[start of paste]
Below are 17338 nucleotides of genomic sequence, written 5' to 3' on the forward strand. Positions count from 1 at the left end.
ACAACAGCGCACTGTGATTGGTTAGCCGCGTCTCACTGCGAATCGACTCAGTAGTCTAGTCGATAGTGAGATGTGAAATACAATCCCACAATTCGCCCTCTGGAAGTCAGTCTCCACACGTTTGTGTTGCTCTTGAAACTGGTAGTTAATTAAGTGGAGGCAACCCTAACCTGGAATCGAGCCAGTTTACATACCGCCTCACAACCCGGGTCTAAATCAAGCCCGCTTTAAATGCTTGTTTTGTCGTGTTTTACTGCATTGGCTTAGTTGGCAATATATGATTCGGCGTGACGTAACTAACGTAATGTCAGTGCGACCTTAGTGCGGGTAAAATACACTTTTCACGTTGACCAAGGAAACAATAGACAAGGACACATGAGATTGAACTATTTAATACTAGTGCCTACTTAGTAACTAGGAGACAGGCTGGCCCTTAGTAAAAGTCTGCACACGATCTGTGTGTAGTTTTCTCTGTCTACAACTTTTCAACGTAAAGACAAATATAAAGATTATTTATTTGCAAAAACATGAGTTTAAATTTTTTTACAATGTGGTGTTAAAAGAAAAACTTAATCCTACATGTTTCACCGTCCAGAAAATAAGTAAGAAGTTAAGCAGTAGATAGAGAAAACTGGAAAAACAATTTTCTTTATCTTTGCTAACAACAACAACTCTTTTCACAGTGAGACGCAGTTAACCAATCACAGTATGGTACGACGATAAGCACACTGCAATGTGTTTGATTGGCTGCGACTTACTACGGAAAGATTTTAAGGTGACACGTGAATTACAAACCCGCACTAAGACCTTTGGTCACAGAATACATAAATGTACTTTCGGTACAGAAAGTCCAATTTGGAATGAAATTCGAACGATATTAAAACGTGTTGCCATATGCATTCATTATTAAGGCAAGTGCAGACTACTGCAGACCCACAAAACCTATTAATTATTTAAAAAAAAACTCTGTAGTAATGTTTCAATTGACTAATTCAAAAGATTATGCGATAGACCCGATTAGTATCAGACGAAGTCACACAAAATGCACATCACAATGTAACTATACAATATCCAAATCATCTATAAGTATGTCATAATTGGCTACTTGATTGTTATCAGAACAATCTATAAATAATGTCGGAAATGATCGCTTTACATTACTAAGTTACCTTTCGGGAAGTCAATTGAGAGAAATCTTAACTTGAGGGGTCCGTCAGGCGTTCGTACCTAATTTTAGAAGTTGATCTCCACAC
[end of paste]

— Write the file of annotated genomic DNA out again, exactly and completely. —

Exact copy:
Below are 17338 nucleotides of genomic sequence, written 5' to 3' on the forward strand. Positions count from 1 at the left end.
ACAACAGCGCACTGTGATTGGTTAGCCGCGTCTCACTGCGAATCGACTCAGTAGTCTAGTCGATAGTGAGATGTGAAATACAATCCCACAATTCGCCCTCTGGAAGTCAGTCTCCACACGTTTGTGTTGCTCTTGAAACTGGTAGTTAATTAAGTGGAGGCAACCCTAACCTGGAATCGAGCCAGTTTACATACCGCCTCACAACCCGGGTCTAAATCAAGCCCGCTTTAAATGCTTGTTTTGTCGTGTTTTACTGCATTGGCTTAGTTGGCAATATATGATTCGGCGTGACGTAACTAACGTAATGTCAGTGCGACCTTAGTGCGGGTAAAATACACTTTTCACGTTGACCAAGGAAACAATAGACAAGGACACATGAGATTGAACTATTTAATACTAGTGCCTACTTAGTAACTAGGAGACAGGCTGGCCCTTAGTAAAAGTCTGCACACGATCTGTGTGTAGTTTTCTCTGTCTACAACTTTTCAACGTAAAGACAAATATAAAGATTATTTATTTGCAAAAACATGAGTTTAAATTTTTTTACAATGTGGTGTTAAAAGAAAAACTTAATCCTACATGTTTCACCGTCCAGAAAATAAGTAAGAAGTTAAGCAGTAGATAGAGAAAACTGGAAAAACAATTTTCTTTATCTTTGCTAACAACAACAACTCTTTTCACAGTGAGACGCAGTTAACCAATCACAGTATGGTACGACGATAAGCACACTGCAATGTGTTTGATTGGCTGCGACTTACTACGGAAAGATTTTAAGGTGACACGTGAATTACAAACCCGCACTAAGACCTTTGGTCACAGAATACATAAATGTACTTTCGGTACAGAAAGTCCAATTTGGAATGAAATTCGAACGATATTAAAACGTGTTGCCATATGCATTCATTATTAAGGCAAGTGCAGACTACTGCAGACCCACAAAACCTATTAATTATTTAAAAAAAAACTCTGTAGTAATGTTTCAATTGACTAATTCAAAAGATTATGCGATAGACCCGATTAGTATCAGACGAAGTCACACAAAATGCACATCACAATGTAACTATACAATATCCAAATCATCTATAAGTATGTCATAATTGGCTACTTGATTGTTATCAGAACAATCTATAAATAATGTCGGAAATGATCGCTTTACATTACTAAGTTACCTTTCGGGAAGTCAATTGAGAGAAATCTTAACTTGAGGGGTCCGTCAGGCGTTCGTACCTAATTTTAGAAGTTGATCTCCACAC